Opened in 1909 and listed among the National Register of Historic Places, the Stanley Hotel inspired Stephen King’s The Shining. It’s unquestionably one of the most classic lodgings in the state, and you can take a historic tour (whether you stay there or not) to learn fascinating insights into the building and its founder’s own past. The hotel also partners with Kent Mountain Adventure Center for customized winter adventure packages that include lodging discounts and your choice of snowshoeing, backcountry skiing, or ice climbing in Rocky Mountain National Park.
The Della Terra Mountain Chateau is a luxury boutique inn and wedding venue that sits on 14 pristine acres just outside the national park. You’ll enjoy the natural surroundings as well as the architecture of the impressive building, with each guest room features a unique theme. You can choose from several bed & breakfasts as well, including the Taharaa Mountain Lodge, with an incredible great room boasting 30-foot floor to ceiling windows, and the Estes Park Bed & Breakfast, located right in town and walkable to shopping and dining. Find all lodging options in Estes Park here.
6. Whiskey Tasting
Can we all agree that whiskey tastes best in the winter? Estes Park is home to its own distillery as well as a whiskey bar to help you find just the right post-adventure drink. The Stanley’s Cascades Restaurant ranks among one of the best-stocked whiskey bars in Colorado, with around 1,200 varieties of rich brown liquor hailing from the Rockies to Scotland and Japan. Situated across the street from Lake Estes, Elkins Distilling crafts its own locally sourced whiskeys as well as a delightful spiced apple liqueur.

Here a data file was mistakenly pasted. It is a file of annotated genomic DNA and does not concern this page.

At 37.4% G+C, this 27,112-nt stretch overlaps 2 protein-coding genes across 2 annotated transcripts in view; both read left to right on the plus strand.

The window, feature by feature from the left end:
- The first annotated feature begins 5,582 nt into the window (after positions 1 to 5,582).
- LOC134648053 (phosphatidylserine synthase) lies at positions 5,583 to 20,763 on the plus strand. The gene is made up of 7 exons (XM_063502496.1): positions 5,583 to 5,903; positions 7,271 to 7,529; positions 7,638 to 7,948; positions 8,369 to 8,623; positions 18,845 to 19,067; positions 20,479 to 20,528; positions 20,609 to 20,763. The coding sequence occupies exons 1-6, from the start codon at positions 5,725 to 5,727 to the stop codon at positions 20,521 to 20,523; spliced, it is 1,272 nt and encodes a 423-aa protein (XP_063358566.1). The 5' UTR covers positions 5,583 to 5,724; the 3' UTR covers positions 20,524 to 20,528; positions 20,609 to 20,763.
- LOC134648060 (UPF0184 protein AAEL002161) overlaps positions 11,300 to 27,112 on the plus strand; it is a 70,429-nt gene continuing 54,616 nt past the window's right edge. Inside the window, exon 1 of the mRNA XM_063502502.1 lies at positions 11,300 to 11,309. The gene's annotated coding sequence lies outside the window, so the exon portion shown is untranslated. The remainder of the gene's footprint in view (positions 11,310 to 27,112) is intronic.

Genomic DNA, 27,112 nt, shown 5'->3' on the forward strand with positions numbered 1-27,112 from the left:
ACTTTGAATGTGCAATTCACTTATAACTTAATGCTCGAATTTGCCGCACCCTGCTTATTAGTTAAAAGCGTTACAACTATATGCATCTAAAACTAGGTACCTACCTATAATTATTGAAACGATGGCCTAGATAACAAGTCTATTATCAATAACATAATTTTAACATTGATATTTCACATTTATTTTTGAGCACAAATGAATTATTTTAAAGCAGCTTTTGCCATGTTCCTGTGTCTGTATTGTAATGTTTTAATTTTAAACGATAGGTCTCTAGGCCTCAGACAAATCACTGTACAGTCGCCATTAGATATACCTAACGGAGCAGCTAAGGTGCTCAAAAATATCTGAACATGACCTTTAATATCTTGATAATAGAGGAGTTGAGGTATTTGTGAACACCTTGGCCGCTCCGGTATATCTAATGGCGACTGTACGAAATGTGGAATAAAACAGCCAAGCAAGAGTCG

7. Having a Romantic Dinner
No winter mountain getaway would be complete without a sumptuous, candle-lit dining experience. For nearly 50 years, The Dunraven Inn has been the go-to venue for comfort fare, and it boasts one of the most impressive wine lists in the area. Housed in a cozy cabin about three miles from downtown at the mouth of Rocky Mountain National Park, The Dunraven is worth a winter visit just for dinner. The Twin Owls Steakhouse combines the charm of a 90-year-old cabin (with rough-hewn logs and broad-plank hardwood floors) with a modern dining experience. It’s a cozy retreat that features a menu filled with a wide variety of steaks, wild game, and seafood.
8. Spotting Wildlife
The Rocky Mountain landscapes look spectacular covered in white, but the sight of elk meandering through the powdery meadows or moose strolling the banks of the Colorado River is a real treat. Staying in Estes Park, there’s a good chance you’ll see them strolling around town as well. Thousands of visitors flock to here in the fall in hopes of hearing and witnessing the seasonal elk bugling, but those animals, along with bighorn sheep and coyotes donning their winter coats, are commonly spotted from November through April. There's never a bad time for wildlife watching in Estes Park.
9. Getting a Charming Glimpse of Real Mountain Living
It’s easy to lose sight of a place’s color and character when you’re surrounded by the constant whir of chairlifts and snowmaking equipment, as can be the case at a large ski resort. Estes Park, the most picturesque of mountain towns, is, in fact, the genuine experience both inside and out. For more than 100 years, people have come to this part of Colorado for the crisp mountain air and access to incredible outdoor activities. None of that has changed. You’ll also find shops and galleries that celebrate this natural gem—no chain stories here. These are independently owned businesses, many of them located in buildings with rustic timber framing that dates back to Estes Park’s homesteading era.
Winter is the time to experience this mountain hamlet at its most authentic when the lights of Elkhorn Avenue twinkle among falling snowflakes and every day calls for the simple delights of mittens and hot cocoa. Don’t miss it.
Written by RootsRated Media for Visit Estes Park.